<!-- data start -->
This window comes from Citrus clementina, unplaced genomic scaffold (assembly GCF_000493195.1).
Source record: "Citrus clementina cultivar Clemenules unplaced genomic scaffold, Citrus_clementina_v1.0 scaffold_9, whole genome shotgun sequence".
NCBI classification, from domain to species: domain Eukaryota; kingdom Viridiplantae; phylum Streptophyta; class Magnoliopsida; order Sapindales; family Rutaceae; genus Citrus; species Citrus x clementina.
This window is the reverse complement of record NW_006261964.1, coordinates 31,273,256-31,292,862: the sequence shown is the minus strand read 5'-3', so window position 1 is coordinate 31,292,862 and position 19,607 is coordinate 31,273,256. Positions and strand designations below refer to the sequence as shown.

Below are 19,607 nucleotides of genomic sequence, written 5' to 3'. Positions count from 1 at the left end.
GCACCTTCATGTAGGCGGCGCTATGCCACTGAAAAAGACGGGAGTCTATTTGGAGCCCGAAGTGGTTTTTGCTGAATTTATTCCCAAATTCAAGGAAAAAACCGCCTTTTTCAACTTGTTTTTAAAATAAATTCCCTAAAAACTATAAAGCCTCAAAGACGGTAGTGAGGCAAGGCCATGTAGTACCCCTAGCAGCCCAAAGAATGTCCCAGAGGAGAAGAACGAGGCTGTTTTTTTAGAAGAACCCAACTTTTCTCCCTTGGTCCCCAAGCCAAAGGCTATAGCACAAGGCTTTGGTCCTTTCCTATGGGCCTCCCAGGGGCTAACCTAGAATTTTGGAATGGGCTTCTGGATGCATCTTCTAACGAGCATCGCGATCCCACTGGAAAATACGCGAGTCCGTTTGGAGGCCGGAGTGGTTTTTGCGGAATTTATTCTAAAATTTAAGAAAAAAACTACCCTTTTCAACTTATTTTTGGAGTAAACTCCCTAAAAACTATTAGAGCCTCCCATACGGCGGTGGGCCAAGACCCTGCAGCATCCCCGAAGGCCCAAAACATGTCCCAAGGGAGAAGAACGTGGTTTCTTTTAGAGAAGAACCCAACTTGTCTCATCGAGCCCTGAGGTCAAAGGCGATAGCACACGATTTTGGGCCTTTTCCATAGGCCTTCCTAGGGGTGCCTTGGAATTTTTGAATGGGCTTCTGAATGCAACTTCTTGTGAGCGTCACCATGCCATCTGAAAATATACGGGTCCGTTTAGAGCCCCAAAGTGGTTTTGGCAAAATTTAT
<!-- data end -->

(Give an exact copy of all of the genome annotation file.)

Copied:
This window comes from Citrus clementina, unplaced genomic scaffold (assembly GCF_000493195.1).
Source record: "Citrus clementina cultivar Clemenules unplaced genomic scaffold, Citrus_clementina_v1.0 scaffold_9, whole genome shotgun sequence".
NCBI classification, from domain to species: domain Eukaryota; kingdom Viridiplantae; phylum Streptophyta; class Magnoliopsida; order Sapindales; family Rutaceae; genus Citrus; species Citrus x clementina.
This window is the reverse complement of record NW_006261964.1, coordinates 31,273,256-31,292,862: the sequence shown is the minus strand read 5'-3', so window position 1 is coordinate 31,292,862 and position 19,607 is coordinate 31,273,256. Positions and strand designations below refer to the sequence as shown.

Below are 19,607 nucleotides of genomic sequence, written 5' to 3'. Positions count from 1 at the left end.
GCACCTTCATGTAGGCGGCGCTATGCCACTGAAAAAGACGGGAGTCTATTTGGAGCCCGAAGTGGTTTTTGCTGAATTTATTCCCAAATTCAAGGAAAAAACCGCCTTTTTCAACTTGTTTTTAAAATAAATTCCCTAAAAACTATAAAGCCTCAAAGACGGTAGTGAGGCAAGGCCATGTAGTACCCCTAGCAGCCCAAAGAATGTCCCAGAGGAGAAGAACGAGGCTGTTTTTTTAGAAGAACCCAACTTTTCTCCCTTGGTCCCCAAGCCAAAGGCTATAGCACAAGGCTTTGGTCCTTTCCTATGGGCCTCCCAGGGGCTAACCTAGAATTTTGGAATGGGCTTCTGGATGCATCTTCTAACGAGCATCGCGATCCCACTGGAAAATACGCGAGTCCGTTTGGAGGCCGGAGTGGTTTTTGCGGAATTTATTCTAAAATTTAAGAAAAAAACTACCCTTTTCAACTTATTTTTGGAGTAAACTCCCTAAAAACTATTAGAGCCTCCCATACGGCGGTGGGCCAAGACCCTGCAGCATCCCCGAAGGCCCAAAACATGTCCCAAGGGAGAAGAACGTGGTTTCTTTTAGAGAAGAACCCAACTTGTCTCATCGAGCCCTGAGGTCAAAGGCGATAGCACACGATTTTGGGCCTTTTCCATAGGCCTTCCTAGGGGTGCCTTGGAATTTTTGAATGGGCTTCTGAATGCAACTTCTTGTGAGCGTCACCATGCCATCTGAAAATATACGGGTCCGTTTAGAGCCCCAAAGTGGTTTTGGCAAAATTTAT